The plans, which are still being implemented, call for five distinct mixed-use neighborhoods, including a “historic town center” near the waterfront surrounded by live-work houses, “duets” (three-story duplexes) and single-family dwellings farther out. A new Amtrak station will be built near the bay, as will a ferry station.
The structures are in TND design, updated Victorians and Craftsman cottages, mostly, and densely packed together. Land costs are sky high in the Bay Area, so the trick is to build densely but to include a good number of neighborhood parks and greenways.
The neighborhoods have traditional grid street patterns and alleyways, so garages are in the backs of houses. Blocks are kept small—less than 500 feet long—and the streets are bordered by porches, patios, plazas and shop fronts, not parking lots and garages. Each neighborhood is small enough to allow residents to walk from edge to center in five to 10 minutes, and each has a variety of housing types, commercial and civic uses.
When the plans came before the Hercules Planning Commission and City Council in 2000, not a single person spoke against them, and both bodies approved them unanimously.
Today, Sakamoto said, residents of the built neighborhoods look out on the empty land that has yet to be developed and, instead of wishing it be left as open space, eagerly anticipate the arrival of more neighbors and businesses.
He himself lives in one of the new neighborhoods and says it’s the first time he’s known his neighbors. People are out and about in the evenings and on weekends, he says, and on Halloween they throw a big neighborhood party.
The Hercules development is brand new, and the buildings have a just-out-of-the-box look that makes them seem a little quaint, even precious. “Give it time,” said Tom DiGiovanni, the president of New Urban Builders. “Eventually it will develop the patina that comes with use.”
DiGiovanni was quick to note that Meriam Park would be quite different. Its housing designs, for example, would be more reflective of traditional Chico styles than the Victoriana of San Francisco.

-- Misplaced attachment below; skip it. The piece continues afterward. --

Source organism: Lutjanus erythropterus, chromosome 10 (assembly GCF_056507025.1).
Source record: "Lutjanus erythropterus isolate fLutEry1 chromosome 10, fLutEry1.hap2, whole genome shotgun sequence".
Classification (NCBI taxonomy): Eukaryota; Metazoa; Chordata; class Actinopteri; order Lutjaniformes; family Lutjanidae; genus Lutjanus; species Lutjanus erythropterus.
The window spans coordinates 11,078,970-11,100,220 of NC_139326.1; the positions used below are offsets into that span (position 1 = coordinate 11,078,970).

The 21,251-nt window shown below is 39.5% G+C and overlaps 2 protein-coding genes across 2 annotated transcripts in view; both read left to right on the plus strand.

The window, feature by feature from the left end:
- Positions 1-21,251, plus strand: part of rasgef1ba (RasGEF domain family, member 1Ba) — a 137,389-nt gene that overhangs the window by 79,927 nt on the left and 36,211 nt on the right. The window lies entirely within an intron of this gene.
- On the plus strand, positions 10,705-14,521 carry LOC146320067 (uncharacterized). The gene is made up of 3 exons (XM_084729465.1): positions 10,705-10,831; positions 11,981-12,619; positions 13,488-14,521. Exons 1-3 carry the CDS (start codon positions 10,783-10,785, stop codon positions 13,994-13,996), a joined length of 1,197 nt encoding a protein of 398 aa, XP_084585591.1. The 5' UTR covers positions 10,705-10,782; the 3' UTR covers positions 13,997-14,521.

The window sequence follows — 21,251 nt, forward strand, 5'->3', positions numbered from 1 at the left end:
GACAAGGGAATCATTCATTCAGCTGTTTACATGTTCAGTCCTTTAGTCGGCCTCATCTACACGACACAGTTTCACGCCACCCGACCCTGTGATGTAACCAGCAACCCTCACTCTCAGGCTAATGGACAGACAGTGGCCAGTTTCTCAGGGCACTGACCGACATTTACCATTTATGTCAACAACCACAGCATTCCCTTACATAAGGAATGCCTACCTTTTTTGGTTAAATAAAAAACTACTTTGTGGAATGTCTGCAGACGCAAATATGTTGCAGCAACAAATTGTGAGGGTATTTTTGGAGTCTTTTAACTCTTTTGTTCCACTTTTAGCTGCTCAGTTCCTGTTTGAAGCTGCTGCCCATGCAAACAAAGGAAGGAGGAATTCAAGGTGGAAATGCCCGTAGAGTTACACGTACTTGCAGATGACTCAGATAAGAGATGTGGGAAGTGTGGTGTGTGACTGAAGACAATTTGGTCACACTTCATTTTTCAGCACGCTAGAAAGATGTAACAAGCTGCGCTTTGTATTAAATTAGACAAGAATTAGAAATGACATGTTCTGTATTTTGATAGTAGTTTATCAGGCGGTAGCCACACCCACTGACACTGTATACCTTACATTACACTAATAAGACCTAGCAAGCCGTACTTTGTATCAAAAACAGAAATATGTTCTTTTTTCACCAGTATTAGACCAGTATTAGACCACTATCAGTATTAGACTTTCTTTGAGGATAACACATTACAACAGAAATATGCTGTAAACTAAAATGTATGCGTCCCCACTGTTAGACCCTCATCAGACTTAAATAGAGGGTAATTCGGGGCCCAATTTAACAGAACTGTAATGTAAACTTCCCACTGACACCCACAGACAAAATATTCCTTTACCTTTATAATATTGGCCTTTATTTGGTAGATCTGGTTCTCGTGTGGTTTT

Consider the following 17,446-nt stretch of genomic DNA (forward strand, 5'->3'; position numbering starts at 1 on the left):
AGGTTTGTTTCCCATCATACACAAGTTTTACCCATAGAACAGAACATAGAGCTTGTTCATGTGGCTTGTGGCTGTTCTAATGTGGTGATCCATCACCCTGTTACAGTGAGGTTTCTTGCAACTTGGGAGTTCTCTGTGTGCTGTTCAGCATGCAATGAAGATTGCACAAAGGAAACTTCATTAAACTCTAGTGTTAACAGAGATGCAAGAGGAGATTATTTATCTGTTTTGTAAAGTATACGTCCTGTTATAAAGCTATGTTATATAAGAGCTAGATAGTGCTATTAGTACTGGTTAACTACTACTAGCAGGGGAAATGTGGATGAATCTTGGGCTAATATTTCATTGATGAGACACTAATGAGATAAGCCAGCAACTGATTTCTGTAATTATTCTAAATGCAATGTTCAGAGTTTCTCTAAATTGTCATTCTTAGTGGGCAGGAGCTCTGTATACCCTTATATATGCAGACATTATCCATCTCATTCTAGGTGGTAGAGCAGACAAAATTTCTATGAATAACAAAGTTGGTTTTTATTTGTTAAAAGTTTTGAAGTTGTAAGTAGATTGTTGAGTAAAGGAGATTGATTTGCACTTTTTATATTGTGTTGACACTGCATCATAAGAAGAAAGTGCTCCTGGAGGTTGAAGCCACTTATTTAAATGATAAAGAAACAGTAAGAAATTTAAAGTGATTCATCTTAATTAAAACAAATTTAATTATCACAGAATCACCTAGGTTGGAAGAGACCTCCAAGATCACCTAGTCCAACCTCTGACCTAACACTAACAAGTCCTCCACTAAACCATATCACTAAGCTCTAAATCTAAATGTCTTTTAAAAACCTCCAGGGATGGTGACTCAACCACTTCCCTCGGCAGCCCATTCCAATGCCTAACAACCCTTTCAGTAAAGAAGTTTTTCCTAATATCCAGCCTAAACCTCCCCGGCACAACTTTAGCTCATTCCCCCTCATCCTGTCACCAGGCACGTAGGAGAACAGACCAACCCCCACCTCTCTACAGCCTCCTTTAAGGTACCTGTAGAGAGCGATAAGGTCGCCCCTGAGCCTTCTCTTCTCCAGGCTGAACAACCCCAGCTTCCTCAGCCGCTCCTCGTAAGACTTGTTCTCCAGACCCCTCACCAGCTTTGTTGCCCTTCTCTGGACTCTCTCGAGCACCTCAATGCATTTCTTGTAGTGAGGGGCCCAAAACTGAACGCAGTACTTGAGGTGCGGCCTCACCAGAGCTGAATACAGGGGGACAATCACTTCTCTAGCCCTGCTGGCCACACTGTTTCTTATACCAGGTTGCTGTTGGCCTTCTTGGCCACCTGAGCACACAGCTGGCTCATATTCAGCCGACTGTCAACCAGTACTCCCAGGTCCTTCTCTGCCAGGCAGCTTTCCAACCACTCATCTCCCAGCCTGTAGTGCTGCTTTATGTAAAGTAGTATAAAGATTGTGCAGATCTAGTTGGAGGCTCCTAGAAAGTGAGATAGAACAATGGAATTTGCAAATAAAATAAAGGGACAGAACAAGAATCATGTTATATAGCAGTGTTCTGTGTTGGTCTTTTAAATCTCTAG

Dave Kelley, an architect who sits on the Chico Planning Commission, liked what he saw: “I thought it looked better in person than in photos. There was a good mix of housing models, though it was maybe a bit crowded between the buildings.”
Kelley would like to see New Urbanist styles expand beyond the “nostalgic” Victorian and Craftsman styles that now characterize it. “I think it’s a good concept, but I’d like to see more variety.”
Councilwoman Ann Schwab liked the mixed-use nature of the neighborhoods. “Having the shops on the ground floor and residences above them makes the neighborhood vital and vibrant,” she said.
And Mayor Andy Holcombe also liked it that in such neighborhoods, “everything you need on a daily basis is within a half-mile walk from your house.”
The man who organized the trip to Hercules is Brendan Vieg, the city senior planner who is shepherding Meriam Park through the permitting process. His goal, he said, was to give city officials an all-angles view of a New Urbanist project. “We know the good that comes from such projects,” he said, “but it was also important to know some of the pitfalls that can occur when you change the codes.”
Hercules came up against several problems: Financing infrastructure was difficult, the fire department didn’t like the narrow streets, and the builders didn’t always stay with the program. In one group of live-work spaces, for example, the builder redesigned the first stories to make them more suitable for residences than storefronts.
Overall, though, the projects are a tremendous success, and Vieg sees Meriam Park as another example of such far-sighted development. “I have no doubt that in a few years people will be coming to Chico and asking us how to do it,” he said.